#WednesdayWisdom: Embrace the Power of Ubuntu, Not Envy

As a startup or someone struggling with a small business, you may have experienced feelings of envy, wishing you had something someone else has.

You may have also experienced feelings of jealousy, afraid something you have–like customers, market share, or funding–will be taken from you, or grow spiteful over not reaching the same levels of prosperity as your competitors. Small business owners shouldn’t focus on competing, but rather cooperatively thriving with other businesses.

Arnold Donald, president and CEO of Carnival Corp., who recently celebrated the growth of the cruise industry, talked about how other cruise lines are not his competition, because there are still millions of people out there who have still never taken a cruise. At the CruiseOne—Dream Vacations and Cruises, Inc. 2016 National Conference, aboard the Carnival Vista, Senior Vice President of CruiseOne, Debbie Fiorino, shared with audiences the power of the philosophy–”Ubuntu” over envy.  She was inspired by an article written by Martha Beck in O, the Oprah Magazine, which talked about how to overcome jealousy.

Fiorino is responsible for continuing to grow the company’s franchisee base, while providing exceptional support for over 1,000 agents. With more than 25 years of experience in business and leadership, she has developed expansive knowledge in driving strategy and plans for growth, which has led to success.

In her talk, Fiorino cited Beck, noting that envy turns life into an endless competition that nobody wins. She went on to explain what Ubuntu means, “The word is ‘UBUNTU’ (oo-boon-to), which has no English translation, but it essentially means, ‘I am who I am, because of who we all are.’”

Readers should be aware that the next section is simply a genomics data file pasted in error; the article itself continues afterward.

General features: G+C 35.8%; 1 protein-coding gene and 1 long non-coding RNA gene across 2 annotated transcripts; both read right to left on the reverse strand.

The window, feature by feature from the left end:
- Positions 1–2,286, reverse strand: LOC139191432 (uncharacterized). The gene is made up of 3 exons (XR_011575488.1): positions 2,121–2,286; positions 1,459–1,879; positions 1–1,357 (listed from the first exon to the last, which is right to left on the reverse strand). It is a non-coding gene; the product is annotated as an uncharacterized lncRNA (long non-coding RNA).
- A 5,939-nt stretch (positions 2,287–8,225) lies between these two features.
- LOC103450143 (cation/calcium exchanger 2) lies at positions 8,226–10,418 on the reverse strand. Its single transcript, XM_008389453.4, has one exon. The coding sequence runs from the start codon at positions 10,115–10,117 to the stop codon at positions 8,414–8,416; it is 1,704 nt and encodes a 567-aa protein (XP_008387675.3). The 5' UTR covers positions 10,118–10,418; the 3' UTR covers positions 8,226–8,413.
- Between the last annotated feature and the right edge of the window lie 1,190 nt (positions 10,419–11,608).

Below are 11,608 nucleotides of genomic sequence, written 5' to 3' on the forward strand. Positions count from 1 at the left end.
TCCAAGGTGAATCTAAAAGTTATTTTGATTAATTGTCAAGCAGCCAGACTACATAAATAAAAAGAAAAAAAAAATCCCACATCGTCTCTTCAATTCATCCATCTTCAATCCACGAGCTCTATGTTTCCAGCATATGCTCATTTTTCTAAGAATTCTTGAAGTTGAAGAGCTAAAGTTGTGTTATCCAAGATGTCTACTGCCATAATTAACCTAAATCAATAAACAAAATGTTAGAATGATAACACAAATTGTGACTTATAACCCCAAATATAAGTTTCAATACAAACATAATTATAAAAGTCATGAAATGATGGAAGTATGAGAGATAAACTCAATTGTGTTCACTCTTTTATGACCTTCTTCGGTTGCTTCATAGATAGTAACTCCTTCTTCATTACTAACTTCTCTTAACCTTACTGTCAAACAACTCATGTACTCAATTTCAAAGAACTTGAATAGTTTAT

Nelson Mandela explains Ubuntu, as follows:

“A traveler through a country would stop at a village, and he didn’t have to ask for food or for water. Once he stops, the people give him food and attend to him. That is one aspect of Ubuntu, but it will have various aspects. Ubuntu does not mean that people should not enrich themselves. The question therefore is, ‘Are you going to do so, in order to enable the community around you to be able to improve?’”

O, the Oprah Magazine’s Beck went on to explain it, by comparing envy to Ubuntu:

“Envy believes, if someone else has good fortune, there won’t be enough left for me.

UBUNTU believes that human well-being is not a zero sum game.  Wanting the best for each other creates a feeling of abundance — and possibility.

Envy believes I need to be just like (my sister, my boss, Angelina Jolie), only better.

UBUNTU believes we are all unique and incomparable.  I thrive by fulfilling my own destiny, not anyone else’s.

Envy believes if I had what she has, I’d be happy.

UBUNTU believes a positive life situation isn’t the cause of happiness it is the result of happiness.  Happiness comes from acknowledge that I am enough.”

Beck also writes, “If you make a habit of replacing your stories of envy with stories of Ubuntu, then you can begin to create new pathways in your brain–paths to a more relaxed and openhearted world view.”